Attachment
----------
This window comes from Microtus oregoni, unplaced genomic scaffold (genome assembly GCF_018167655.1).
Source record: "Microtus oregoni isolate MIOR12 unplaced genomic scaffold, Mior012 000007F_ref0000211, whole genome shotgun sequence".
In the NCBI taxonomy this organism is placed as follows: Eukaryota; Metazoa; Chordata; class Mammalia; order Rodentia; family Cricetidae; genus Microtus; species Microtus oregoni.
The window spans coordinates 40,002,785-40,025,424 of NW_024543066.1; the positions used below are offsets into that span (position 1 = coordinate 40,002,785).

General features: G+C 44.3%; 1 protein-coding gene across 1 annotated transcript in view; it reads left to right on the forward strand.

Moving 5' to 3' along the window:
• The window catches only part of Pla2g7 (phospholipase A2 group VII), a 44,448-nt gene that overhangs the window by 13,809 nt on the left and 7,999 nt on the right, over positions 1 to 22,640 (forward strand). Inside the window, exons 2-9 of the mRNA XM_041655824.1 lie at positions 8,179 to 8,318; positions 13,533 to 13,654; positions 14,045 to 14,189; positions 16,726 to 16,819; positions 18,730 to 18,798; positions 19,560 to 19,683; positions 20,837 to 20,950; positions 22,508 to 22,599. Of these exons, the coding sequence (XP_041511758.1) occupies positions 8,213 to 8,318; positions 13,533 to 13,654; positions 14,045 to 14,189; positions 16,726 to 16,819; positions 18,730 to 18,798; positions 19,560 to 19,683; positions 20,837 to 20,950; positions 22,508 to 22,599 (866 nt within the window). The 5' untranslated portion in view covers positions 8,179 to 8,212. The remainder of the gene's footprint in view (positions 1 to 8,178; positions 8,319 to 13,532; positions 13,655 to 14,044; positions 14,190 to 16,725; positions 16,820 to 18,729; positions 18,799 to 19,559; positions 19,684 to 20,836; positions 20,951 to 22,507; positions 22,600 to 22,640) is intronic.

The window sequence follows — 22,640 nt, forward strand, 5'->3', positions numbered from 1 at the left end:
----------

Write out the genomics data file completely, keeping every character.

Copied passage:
This window comes from Microtus oregoni, unplaced genomic scaffold (genome assembly GCF_018167655.1).
Source record: "Microtus oregoni isolate MIOR12 unplaced genomic scaffold, Mior012 000007F_ref0000211, whole genome shotgun sequence".
In the NCBI taxonomy this organism is placed as follows: Eukaryota; Metazoa; Chordata; class Mammalia; order Rodentia; family Cricetidae; genus Microtus; species Microtus oregoni.
The window spans coordinates 40,002,785-40,025,424 of NW_024543066.1; the positions used below are offsets into that span (position 1 = coordinate 40,002,785).

General features: G+C 44.3%; 1 protein-coding gene across 1 annotated transcript in view; it reads left to right on the forward strand.

Moving 5' to 3' along the window:
• The window catches only part of Pla2g7 (phospholipase A2 group VII), a 44,448-nt gene that overhangs the window by 13,809 nt on the left and 7,999 nt on the right, over positions 1 to 22,640 (forward strand). Inside the window, exons 2-9 of the mRNA XM_041655824.1 lie at positions 8,179 to 8,318; positions 13,533 to 13,654; positions 14,045 to 14,189; positions 16,726 to 16,819; positions 18,730 to 18,798; positions 19,560 to 19,683; positions 20,837 to 20,950; positions 22,508 to 22,599. Of these exons, the coding sequence (XP_041511758.1) occupies positions 8,213 to 8,318; positions 13,533 to 13,654; positions 14,045 to 14,189; positions 16,726 to 16,819; positions 18,730 to 18,798; positions 19,560 to 19,683; positions 20,837 to 20,950; positions 22,508 to 22,599 (866 nt within the window). The 5' untranslated portion in view covers positions 8,179 to 8,212. The remainder of the gene's footprint in view (positions 1 to 8,178; positions 8,319 to 13,532; positions 13,655 to 14,044; positions 14,190 to 16,725; positions 16,820 to 18,729; positions 18,799 to 19,559; positions 19,684 to 20,836; positions 20,951 to 22,507; positions 22,600 to 22,640) is intronic.

The window sequence follows — 22,640 nt, forward strand, 5'->3', positions numbered from 1 at the left end: